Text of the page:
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Who Gets Your IRA?

Do you have a will, a trust, and retirement accounts? Who will get your retirement assets?

Let’s say that your will says that everything goes to your spouse, your trust says that everything goes to your children, and the beneficiary form for your IRA says that everything goes to your spouse and your children equally. Who gets your IRA? It will go to your spouse and your children equally.

who gets your IRAIRAs pass to beneficiaries through the beneficiary form. They don't pass by way of your will unless you name your estate as your beneficiary or sometimes, in what should never be the case, if you fail to name any beneficiaries at all. They also never get to your trust unless you name your trust as your beneficiary. You could have the best trust in the world in place to receive distributions from your IRA after your death, but if you don’t file a beneficiary form naming that trust as your beneficiary, it will never see any IRA distributions.

Whenever there are changes in your family situation, you need to think about whether your beneficiary forms need to be updated. This is especially true after a divorce or a remarriage. If you do not want retirement benefits going to an ex-spouse, then you probably have to update your beneficiary forms. If retirement benefits are meant to go to children and not to a newly married spouse, then you may need to have the new spouse sign a waiver of his or her rights to your retirement benefits. Without a waiver, the benefits might go automatically to your new spouse, cutting out your children. This is almost always true for employer plan benefits.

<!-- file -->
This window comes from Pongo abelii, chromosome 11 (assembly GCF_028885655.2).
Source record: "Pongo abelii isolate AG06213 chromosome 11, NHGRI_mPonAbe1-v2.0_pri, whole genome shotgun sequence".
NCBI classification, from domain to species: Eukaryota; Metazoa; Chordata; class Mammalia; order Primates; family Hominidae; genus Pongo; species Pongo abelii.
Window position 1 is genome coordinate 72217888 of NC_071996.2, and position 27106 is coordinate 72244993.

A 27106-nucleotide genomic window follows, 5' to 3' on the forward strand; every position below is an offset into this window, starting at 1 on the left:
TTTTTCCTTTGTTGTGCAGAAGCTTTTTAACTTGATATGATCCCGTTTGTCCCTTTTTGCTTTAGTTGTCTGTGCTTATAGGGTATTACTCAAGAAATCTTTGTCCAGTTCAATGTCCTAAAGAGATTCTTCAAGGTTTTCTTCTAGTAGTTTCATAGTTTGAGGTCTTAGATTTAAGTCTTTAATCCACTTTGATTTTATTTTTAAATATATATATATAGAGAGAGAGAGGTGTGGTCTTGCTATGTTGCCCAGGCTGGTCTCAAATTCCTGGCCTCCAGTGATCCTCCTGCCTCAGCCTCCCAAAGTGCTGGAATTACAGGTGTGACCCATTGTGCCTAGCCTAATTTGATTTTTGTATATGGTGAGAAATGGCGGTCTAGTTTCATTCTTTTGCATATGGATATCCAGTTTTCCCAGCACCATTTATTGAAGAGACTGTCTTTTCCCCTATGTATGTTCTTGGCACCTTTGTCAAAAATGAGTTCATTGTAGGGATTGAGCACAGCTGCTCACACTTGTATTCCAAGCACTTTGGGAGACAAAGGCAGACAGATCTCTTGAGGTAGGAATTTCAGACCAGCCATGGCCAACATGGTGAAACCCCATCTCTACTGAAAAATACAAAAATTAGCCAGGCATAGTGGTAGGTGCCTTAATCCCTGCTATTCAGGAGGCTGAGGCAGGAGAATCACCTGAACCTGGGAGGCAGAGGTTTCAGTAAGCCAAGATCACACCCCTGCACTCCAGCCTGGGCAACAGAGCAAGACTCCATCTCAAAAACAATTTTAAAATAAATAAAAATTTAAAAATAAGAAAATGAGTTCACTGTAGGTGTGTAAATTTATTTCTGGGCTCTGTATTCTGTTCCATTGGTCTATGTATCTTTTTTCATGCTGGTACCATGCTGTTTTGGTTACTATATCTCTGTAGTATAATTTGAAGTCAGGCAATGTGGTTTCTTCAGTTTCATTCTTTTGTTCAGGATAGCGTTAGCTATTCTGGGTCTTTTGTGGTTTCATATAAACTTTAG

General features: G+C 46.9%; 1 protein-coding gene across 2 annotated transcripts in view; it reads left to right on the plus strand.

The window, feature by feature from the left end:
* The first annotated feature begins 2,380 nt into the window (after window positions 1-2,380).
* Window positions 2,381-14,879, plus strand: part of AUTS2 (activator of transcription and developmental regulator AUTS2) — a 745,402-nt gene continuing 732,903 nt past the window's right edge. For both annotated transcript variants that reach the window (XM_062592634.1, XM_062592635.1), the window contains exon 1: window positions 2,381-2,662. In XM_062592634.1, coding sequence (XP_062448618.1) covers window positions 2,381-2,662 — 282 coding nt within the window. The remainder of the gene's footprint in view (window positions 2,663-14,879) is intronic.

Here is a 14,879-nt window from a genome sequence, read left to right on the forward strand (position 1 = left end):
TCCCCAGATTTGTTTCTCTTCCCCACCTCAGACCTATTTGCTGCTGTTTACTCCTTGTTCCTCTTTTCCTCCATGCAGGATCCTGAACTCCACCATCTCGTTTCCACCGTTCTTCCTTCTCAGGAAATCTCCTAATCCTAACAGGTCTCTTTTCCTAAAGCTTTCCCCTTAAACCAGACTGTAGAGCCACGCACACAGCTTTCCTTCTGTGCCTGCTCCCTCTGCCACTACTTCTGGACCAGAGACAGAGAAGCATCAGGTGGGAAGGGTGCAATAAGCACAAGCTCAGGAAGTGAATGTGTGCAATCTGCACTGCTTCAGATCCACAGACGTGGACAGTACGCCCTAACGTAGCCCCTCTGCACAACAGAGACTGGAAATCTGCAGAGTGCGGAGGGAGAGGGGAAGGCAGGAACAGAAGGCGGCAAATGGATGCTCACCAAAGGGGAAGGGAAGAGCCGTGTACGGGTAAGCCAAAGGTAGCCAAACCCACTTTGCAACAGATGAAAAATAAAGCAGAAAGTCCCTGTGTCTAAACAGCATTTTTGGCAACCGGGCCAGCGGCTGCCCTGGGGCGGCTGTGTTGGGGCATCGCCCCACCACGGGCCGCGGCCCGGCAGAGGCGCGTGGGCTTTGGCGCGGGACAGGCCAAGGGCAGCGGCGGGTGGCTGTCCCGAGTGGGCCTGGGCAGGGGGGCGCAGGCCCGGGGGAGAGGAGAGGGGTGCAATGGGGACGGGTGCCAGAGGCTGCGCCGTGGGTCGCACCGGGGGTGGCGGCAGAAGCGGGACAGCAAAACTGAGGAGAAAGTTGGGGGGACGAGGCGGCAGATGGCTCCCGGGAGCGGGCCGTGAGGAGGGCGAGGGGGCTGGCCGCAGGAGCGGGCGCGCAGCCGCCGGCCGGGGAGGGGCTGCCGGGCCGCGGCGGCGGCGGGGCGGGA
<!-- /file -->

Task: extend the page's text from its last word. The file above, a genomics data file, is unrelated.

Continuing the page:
When there is no beneficiary form on file, you are really taking your chances. Now your retirement assets will go to whoever the company has named for you in the default language in the documents for the account. It could be a spouse; it could be your estate.

Do your loved ones a favor and make sure your retirement assets are going to the right person - the one you planned on receiving the benefits. Check those beneficiary forms.

-By Beverly DeVeny and Jared Trexler


So much more can and should be said about this. First - I have yet to find someone, who is not a client, that has their IRA beneficiary form setup the way they think it is. If they don't know what Per Stirpes means they are likely not setup the way they think they are.

Secondly - we take the time to use our beneficiary review checklist, thanks to being a Member of the Ed Slott Master Elite IRA Advisor Group, when we meet with new clients.

It is amazing how many people have their beneficiary forms blank or naming trusts because they *thought* that was what they needed to do.

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Thursday's Slott Report Mailbag

Consumers: Send in Your Questions to [email protected]

You recently said that a 401(k) distribution would add to your MAGI (modified adjusted gross income) for the purpose of determining if you are subject to the 3.8% healthcare surtax. What about Roth IRA distributions? Would they also count towards your total MAGI income for surtax purposes?


IRA distributions are exempt from the 3.8% surtax, but taxable distributions from IRAs can push income over the threshold amount, causing other investment income to be subject to the surtax. Because Roth IRA distributions are generally tax-free, they don’t count towards your total MAGI.